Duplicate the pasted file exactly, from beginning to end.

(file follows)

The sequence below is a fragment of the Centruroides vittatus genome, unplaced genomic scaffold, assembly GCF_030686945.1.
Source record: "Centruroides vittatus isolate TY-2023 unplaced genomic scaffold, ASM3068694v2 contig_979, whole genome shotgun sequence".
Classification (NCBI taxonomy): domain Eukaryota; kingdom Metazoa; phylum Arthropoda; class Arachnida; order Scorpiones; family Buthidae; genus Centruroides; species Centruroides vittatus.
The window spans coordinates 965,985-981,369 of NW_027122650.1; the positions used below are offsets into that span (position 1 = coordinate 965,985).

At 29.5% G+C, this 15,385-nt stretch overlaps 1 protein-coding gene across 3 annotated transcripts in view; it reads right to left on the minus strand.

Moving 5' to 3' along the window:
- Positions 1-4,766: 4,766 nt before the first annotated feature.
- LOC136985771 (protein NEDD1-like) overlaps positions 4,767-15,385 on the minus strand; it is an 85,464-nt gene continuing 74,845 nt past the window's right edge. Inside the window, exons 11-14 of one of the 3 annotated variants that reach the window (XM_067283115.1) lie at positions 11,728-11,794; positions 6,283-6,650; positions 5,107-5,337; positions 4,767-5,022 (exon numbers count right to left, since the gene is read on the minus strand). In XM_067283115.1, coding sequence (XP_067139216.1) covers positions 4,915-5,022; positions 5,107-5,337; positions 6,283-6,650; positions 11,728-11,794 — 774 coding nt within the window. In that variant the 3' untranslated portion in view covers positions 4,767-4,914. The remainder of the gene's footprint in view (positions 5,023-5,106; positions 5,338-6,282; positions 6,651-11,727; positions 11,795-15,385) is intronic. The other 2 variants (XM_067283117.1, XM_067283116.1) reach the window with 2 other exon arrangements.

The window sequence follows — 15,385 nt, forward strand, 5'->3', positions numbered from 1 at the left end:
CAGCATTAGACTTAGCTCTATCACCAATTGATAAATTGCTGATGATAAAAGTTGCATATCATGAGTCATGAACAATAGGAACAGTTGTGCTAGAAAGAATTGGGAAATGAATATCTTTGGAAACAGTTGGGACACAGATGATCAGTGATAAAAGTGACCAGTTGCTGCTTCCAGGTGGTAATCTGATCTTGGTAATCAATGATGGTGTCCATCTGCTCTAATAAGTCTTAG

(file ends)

The sequence below is a fragment of the Centruroides vittatus genome, unplaced genomic scaffold, assembly GCF_030686945.1.
Source record: "Centruroides vittatus isolate TY-2023 unplaced genomic scaffold, ASM3068694v2 contig_979, whole genome shotgun sequence".
Classification (NCBI taxonomy): domain Eukaryota; kingdom Metazoa; phylum Arthropoda; class Arachnida; order Scorpiones; family Buthidae; genus Centruroides; species Centruroides vittatus.
The window spans coordinates 965,985-981,369 of NW_027122650.1; the positions used below are offsets into that span (position 1 = coordinate 965,985).

At 29.5% G+C, this 15,385-nt stretch overlaps 1 protein-coding gene across 3 annotated transcripts in view; it reads right to left on the minus strand.

Moving 5' to 3' along the window:
- Positions 1-4,766: 4,766 nt before the first annotated feature.
- LOC136985771 (protein NEDD1-like) overlaps positions 4,767-15,385 on the minus strand; it is an 85,464-nt gene continuing 74,845 nt past the window's right edge. Inside the window, exons 11-14 of one of the 3 annotated variants that reach the window (XM_067283115.1) lie at positions 11,728-11,794; positions 6,283-6,650; positions 5,107-5,337; positions 4,767-5,022 (exon numbers count right to left, since the gene is read on the minus strand). In XM_067283115.1, coding sequence (XP_067139216.1) covers positions 4,915-5,022; positions 5,107-5,337; positions 6,283-6,650; positions 11,728-11,794 — 774 coding nt within the window. In that variant the 3' untranslated portion in view covers positions 4,767-4,914. The remainder of the gene's footprint in view (positions 5,023-5,106; positions 5,338-6,282; positions 6,651-11,727; positions 11,795-15,385) is intronic. The other 2 variants (XM_067283117.1, XM_067283116.1) reach the window with 2 other exon arrangements.

The window sequence follows — 15,385 nt, forward strand, 5'->3', positions numbered from 1 at the left end:
CAGCATTAGACTTAGCTCTATCACCAATTGATAAATTGCTGATGATAAAAGTTGCATATCATGAGTCATGAACAATAGGAACAGTTGTGCTAGAAAGAATTGGGAAATGAATATCTTTGGAAACAGTTGGGACACAGATGATCAGTGATAAAAGTGACCAGTTGCTGCTTCCAGGTGGTAATCTGATCTTGGTAATCAATGATGGTGTCCATCTGCTCTAATAAGTCTTAG